• [0072]
    The cleaning jet embodiment described above could also be employed with the vortex meter wherein an added but known stimulation could be applied.
  • [0073]
    The media flow sensing elements could also be turbine-based, where a rotating element provides the flow rate information that the meter electronics converts to useful data. Turbine-type sensing elements can also be validated by employing the air or gas jets described above. The jets provide a predetermined gas flow against the turbine elements, thereby enabling the outputs of the turbine sensors to be correlated with their characteristic data in memory.
  • [0074]
    Orifice, pitot tube, and venturi sensors could likewise be stimulated by the above method for flow rate stimuli.
  • [0075]
    A system approach to thermally-based flowmeter validation is exemplified by FIG. 10. Here mast 81 has several A-and-B pairs of sensors 82, 83, 84. Adjacent sensing elements can be employed to supply individual or averaged non-heated signals for use by a sensing element under test. For example to test active sensing element 83, stimulated or heated element 83A is coupled or compared with non-stimulated or non-heated element 82B to provide ΔR1. Then heated element 83A is compared with non-heated element 82A to provide ΔR2. All of the usual characteristic data is stored in memory, as before. Then a comparison is made between ΔR1 and ΔR2 to validate the proper operation of 83A, the active sensing element.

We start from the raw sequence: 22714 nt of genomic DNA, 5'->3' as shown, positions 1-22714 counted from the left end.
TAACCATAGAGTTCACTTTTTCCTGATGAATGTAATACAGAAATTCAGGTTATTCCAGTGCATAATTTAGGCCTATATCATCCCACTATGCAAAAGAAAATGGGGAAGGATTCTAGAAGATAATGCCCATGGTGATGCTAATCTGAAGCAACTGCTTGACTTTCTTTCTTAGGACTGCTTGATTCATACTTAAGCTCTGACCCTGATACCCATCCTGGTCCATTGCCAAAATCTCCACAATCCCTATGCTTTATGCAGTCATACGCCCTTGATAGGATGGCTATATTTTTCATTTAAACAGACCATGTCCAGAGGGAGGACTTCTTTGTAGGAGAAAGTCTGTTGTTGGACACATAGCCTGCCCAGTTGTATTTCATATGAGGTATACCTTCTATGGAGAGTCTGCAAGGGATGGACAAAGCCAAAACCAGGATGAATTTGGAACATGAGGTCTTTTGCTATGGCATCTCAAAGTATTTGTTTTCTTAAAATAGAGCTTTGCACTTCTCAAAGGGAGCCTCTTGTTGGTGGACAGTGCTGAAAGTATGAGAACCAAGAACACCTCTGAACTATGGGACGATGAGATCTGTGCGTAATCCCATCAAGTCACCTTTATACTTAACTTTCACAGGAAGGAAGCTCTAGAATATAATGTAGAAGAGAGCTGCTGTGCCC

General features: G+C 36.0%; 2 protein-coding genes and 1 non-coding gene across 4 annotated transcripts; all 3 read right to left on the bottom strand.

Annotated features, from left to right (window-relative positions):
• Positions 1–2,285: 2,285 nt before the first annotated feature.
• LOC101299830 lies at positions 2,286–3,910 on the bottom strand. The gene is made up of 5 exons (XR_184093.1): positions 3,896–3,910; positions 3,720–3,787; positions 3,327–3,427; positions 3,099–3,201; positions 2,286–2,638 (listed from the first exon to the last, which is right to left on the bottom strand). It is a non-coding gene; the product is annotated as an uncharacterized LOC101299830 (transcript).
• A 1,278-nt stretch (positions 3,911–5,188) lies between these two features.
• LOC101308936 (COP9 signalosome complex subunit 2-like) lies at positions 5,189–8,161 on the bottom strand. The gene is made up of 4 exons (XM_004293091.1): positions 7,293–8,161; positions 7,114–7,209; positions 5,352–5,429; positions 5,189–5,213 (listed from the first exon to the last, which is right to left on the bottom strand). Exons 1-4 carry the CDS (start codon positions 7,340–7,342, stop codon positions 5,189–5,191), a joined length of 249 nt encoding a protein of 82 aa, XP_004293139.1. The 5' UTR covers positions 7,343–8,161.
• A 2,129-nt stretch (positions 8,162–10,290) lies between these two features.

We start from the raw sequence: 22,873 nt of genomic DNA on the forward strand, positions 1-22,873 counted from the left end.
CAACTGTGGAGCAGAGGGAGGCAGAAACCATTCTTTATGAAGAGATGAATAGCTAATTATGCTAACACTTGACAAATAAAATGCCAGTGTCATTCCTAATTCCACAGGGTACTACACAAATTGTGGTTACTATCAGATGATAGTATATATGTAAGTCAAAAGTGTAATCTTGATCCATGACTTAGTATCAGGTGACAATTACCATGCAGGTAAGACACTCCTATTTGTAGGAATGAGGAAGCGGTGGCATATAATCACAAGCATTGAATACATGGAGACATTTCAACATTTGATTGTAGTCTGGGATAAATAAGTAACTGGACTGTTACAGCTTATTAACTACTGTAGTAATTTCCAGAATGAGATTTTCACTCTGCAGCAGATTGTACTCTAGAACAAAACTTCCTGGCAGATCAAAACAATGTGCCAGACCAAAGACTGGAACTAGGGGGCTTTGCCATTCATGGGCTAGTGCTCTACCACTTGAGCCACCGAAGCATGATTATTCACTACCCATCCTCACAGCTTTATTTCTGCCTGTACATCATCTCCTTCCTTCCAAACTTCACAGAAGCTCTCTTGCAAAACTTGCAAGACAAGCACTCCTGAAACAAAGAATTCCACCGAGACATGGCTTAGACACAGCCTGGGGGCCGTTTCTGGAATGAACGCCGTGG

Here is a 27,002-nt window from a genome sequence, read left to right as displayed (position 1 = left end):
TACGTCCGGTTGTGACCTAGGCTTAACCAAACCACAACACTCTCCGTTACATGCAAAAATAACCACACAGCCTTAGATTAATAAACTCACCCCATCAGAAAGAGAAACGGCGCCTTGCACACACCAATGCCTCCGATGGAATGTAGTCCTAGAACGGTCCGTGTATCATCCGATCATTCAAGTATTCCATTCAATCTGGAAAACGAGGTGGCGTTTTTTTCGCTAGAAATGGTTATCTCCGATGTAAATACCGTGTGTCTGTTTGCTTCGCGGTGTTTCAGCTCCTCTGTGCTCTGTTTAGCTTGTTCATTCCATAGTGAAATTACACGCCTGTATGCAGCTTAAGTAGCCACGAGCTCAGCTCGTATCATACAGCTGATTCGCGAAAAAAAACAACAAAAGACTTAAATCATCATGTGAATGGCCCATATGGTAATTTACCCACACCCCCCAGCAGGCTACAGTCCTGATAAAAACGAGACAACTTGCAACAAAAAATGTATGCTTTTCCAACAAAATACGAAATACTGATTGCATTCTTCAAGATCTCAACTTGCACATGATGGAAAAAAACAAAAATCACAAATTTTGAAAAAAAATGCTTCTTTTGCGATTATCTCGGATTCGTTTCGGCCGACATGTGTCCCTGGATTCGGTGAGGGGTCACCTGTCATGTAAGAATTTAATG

• [0076]
    As an alternative means of validation: Heated 83 B - non - heated 82 A + non - heated 84 A 2 = Δ R 3 Heated 83 A - non - heated 82 A + non - heated 84 A 2 = Δ R 4
  • [0077]
    Then ΔR3 and ΔR4 are compared to validate proper functioning of these elements. Of course, other combinations could be employed to test any of the elements on mast 81, such as comparing stimulated element 83 with the average of stimulated elements 82 and 84. It is possible that numerous elements such as 83 (16 elements, for example), may be employed, and element 83 may be compared with any combination of the various outputs. Again, variable but known stimulation levels could be applied as has been previously discussed.
  • [0078]